One of the great, and sometimes not so great, features of the S8’s firmware build is that there’s quite a lot integrated into it, which means you don’t have to download or use 3rd-party apps to get the job done. For example, the device has built-in security, which is actually McAfee anti-virus software. Other features built into the software include device maintenance, which does a lot more in-depth checks on your battery, optimising performance, clearing up storage, and reducing memory load. If you don’t want to go through each of these steps separately, there is a shortcut “optimise” button that performs alll the necessary steps to get your device back up to 100%, as this rating slides dependent on the above-mentioned categories. Further optimisation also comes in the form of how it handles games. Whatever your settings are for normal use, you can bypass this by updating the settings from the Games Launcher menu.
One of the more obvious shortcomings for the build-in apps comes in the form of Bixby. And while I’ll leave the full description to a separate review, I feel that, and by Samsung’s own admission, Bixby doesn’t yet meet the expectations of what it was envisaged to do.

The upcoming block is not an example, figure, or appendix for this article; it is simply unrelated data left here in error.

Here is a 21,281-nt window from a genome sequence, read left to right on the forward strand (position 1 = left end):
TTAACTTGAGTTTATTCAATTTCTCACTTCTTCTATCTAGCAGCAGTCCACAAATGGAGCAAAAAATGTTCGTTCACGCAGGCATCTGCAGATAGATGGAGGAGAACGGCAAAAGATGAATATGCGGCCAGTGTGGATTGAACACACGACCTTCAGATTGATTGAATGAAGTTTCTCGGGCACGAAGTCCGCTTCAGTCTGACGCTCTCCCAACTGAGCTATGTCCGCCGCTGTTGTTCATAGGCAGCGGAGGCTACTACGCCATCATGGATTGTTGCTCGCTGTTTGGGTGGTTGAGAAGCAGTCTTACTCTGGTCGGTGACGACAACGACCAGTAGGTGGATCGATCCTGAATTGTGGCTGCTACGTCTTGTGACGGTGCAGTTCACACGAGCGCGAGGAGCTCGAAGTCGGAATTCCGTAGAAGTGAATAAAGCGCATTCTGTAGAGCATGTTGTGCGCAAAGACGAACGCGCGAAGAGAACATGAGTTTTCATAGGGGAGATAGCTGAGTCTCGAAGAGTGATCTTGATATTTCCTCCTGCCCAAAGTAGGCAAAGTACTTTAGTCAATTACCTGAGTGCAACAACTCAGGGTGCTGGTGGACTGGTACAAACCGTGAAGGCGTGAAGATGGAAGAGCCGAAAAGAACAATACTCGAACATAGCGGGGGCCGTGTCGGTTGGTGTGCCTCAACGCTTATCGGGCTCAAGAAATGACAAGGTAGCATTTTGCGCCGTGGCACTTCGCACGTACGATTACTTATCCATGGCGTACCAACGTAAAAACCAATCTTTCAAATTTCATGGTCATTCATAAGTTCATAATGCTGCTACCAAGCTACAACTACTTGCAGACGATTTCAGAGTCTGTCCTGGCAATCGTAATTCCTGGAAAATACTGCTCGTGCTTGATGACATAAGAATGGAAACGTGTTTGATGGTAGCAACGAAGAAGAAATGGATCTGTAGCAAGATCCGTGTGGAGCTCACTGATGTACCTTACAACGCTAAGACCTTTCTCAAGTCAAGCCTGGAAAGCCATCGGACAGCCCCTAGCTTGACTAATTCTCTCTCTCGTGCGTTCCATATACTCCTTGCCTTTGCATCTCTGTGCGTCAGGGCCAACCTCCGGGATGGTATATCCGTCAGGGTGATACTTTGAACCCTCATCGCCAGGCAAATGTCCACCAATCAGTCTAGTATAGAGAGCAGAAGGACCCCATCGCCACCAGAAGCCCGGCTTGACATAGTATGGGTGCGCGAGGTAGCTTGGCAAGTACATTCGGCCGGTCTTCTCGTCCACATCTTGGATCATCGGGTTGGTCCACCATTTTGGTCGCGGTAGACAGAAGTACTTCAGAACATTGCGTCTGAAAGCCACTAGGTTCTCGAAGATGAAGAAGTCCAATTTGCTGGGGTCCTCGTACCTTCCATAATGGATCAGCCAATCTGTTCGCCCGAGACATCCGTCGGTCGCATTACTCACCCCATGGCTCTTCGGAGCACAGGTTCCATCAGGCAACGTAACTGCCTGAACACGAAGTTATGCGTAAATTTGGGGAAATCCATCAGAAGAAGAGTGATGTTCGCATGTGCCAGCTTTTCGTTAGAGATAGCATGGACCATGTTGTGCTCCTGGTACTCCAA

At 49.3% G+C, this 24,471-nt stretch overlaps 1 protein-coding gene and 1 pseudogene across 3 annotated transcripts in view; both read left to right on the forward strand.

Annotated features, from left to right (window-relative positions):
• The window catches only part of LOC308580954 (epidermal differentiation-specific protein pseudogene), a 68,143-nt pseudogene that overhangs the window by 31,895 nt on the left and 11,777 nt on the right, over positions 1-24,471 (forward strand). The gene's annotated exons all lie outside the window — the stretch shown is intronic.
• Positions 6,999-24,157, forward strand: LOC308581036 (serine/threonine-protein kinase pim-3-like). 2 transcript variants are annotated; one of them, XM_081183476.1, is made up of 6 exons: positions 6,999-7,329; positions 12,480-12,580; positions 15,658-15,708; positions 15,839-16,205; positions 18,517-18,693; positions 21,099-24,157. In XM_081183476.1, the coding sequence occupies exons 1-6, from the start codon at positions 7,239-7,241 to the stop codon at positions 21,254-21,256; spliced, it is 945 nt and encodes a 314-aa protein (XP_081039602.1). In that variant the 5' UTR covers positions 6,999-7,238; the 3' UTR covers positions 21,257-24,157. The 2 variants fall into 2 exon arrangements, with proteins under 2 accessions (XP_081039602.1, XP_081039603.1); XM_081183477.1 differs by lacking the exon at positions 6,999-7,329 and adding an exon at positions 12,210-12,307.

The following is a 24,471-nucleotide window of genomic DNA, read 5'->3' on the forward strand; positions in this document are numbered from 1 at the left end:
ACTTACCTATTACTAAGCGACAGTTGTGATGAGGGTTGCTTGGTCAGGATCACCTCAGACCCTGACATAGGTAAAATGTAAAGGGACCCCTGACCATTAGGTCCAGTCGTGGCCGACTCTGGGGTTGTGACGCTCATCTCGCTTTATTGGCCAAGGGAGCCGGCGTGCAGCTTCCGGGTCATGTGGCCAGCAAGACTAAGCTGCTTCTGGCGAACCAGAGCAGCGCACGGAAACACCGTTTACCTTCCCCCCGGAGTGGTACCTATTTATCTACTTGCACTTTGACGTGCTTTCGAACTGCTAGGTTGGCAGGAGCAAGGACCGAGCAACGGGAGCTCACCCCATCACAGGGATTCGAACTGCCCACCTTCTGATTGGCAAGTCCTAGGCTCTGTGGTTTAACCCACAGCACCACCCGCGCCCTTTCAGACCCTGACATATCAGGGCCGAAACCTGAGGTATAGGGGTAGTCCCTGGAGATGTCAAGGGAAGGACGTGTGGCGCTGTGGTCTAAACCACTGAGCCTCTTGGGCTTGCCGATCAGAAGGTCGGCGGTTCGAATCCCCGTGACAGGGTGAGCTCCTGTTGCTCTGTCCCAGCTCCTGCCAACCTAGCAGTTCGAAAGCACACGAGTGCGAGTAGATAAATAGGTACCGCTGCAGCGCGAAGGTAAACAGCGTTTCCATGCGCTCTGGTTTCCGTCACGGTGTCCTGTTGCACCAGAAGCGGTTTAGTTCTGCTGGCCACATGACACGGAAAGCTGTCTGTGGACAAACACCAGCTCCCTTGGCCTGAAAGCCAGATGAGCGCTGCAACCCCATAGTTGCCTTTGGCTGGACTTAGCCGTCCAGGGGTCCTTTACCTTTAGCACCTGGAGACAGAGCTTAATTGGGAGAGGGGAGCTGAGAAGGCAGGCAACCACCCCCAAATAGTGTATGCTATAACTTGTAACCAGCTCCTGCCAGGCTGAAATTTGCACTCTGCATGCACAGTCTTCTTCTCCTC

There have been many reviews and comments about the S8’s unlocking capabilities, but, in my opinion, having tested each of them, I have had no qualms at all. Having left both the iris scanner and fingerprint reader on as unlock options, I can without effort simply pick up my device and start using it. What I found really surprising was that the iris scanner still worked well at night, using infrared capability to read my prominent scowl. In addition, it still worked well enough to recognise my eyes while wearing glasses, I use to work on my laptop. While there is a security risk in being able to unlock my device with a simple image of me, I did find that my blinking makes it easier to unlock as opposed to simply staring at it. In addition, I don’t think there are many, if any, persons that have a headshot of me on-hand to unlock.